The copy() method returns a shallow copy of the list.
A list can be copied with = operator
The problem with copying the list in this way is that if you modify the new list, the old list is also modified.
>>> old = [1,2,3] >>> new = old >>> new [1, 2, 3] >>> new.append(4) >>> new [1, 2, 3, 4] >>> old [1, 2, 3, 4] >>>
if you need the original list unchanged when the new list is modified, you can use copy() method. This is called shallow copy.
In shallow copy, 2 or more objects having same value points to different memory location.
new_list = list.copy()
The copy() function returns a list. It doesn't modify the original list.
>>> old [1, 2, 3, 4] >>> new=old.copy() >>> new [1, 2, 3, 4] >>> new.append(10) >>> new [1, 2, 3, 4, 10] >>> old [1, 2, 3, 4] >>>
However a shallow copy doesn't create a copy of nested objects, instead it just copies the reference of nested objects. This means, a copy process does not recurse or create copies of nested objects itself.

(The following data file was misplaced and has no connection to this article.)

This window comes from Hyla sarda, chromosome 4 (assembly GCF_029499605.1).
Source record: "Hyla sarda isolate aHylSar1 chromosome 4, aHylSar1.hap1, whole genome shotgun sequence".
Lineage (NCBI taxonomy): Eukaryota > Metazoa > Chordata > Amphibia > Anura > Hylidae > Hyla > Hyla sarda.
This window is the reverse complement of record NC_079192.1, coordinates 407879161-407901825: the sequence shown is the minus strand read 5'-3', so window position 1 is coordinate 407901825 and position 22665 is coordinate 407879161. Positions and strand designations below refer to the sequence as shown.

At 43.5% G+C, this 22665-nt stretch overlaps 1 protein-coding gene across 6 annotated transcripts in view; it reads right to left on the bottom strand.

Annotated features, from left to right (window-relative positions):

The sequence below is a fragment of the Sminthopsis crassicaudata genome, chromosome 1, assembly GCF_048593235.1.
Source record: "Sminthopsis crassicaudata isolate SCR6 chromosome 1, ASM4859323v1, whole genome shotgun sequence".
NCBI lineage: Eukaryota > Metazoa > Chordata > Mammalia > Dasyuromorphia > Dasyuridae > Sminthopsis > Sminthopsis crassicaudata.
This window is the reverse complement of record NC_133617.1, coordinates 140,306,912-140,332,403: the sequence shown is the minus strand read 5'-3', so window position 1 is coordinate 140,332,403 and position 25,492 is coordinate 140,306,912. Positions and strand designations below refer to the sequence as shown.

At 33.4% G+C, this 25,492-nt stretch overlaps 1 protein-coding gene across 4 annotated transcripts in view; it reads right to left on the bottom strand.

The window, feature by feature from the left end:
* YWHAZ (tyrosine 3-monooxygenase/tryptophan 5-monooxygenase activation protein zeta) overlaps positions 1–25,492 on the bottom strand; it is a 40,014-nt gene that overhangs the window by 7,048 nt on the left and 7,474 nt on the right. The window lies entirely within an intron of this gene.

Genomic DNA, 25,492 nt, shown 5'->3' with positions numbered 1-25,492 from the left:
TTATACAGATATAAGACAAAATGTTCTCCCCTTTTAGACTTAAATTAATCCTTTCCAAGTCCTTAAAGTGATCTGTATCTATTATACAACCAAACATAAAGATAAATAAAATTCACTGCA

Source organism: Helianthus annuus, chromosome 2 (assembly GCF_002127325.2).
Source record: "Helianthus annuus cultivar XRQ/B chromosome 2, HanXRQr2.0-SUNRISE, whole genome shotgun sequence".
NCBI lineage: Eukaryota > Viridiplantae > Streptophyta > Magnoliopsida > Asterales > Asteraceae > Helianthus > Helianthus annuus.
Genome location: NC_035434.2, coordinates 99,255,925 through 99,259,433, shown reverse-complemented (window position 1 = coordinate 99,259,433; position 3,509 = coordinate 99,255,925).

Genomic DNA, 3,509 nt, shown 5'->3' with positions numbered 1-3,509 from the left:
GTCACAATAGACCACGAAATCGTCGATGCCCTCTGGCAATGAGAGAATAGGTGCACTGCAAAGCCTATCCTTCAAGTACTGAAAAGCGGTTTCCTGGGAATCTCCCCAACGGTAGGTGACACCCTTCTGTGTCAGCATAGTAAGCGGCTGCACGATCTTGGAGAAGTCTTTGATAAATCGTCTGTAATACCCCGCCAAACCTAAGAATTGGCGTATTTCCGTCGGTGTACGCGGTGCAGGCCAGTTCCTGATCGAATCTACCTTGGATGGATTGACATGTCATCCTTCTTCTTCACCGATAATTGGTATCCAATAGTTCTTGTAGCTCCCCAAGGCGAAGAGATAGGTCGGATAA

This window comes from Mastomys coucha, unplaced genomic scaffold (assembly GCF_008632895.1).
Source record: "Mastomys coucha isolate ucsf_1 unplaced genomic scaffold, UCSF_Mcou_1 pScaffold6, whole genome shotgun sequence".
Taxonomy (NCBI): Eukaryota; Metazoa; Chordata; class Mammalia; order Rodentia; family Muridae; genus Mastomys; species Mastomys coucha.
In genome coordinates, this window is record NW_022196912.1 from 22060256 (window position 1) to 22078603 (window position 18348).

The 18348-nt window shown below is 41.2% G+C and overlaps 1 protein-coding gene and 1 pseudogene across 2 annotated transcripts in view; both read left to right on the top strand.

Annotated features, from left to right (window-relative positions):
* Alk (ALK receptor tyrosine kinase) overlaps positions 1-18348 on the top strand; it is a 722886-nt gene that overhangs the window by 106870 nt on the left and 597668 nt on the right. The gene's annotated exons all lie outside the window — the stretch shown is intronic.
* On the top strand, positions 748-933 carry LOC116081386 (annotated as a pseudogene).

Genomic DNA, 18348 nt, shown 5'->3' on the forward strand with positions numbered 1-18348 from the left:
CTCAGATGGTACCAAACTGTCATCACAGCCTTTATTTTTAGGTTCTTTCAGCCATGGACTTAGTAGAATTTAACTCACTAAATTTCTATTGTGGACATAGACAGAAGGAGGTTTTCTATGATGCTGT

>>> old=[[1,2],[2,3],[3,4]] >>> new = old.copy() >>> new [[1, 2], [2, 3], [3, 4]] >>> old [[1, 2], [2, 3], [3, 4]] >>>
The new list contains references to original nested objects stored in old list.
However, when you change any nested objects in old_list, the changes appear in new list.
>>> old='AB' >>> old [[1, 2], [2, 'AB'], [3, 4]] >>> new [[1, 2], [2, 'AB'], [3, 4]] >>>
In the above program, we made changes to old list i.e old_list = 'AB'. Both sublists of old list and new list at index  were modified. This is because, both lists share the reference of same nested objects.
Also see Deep Copy
Anmol on Jul 15, 2020 at 01:04 am
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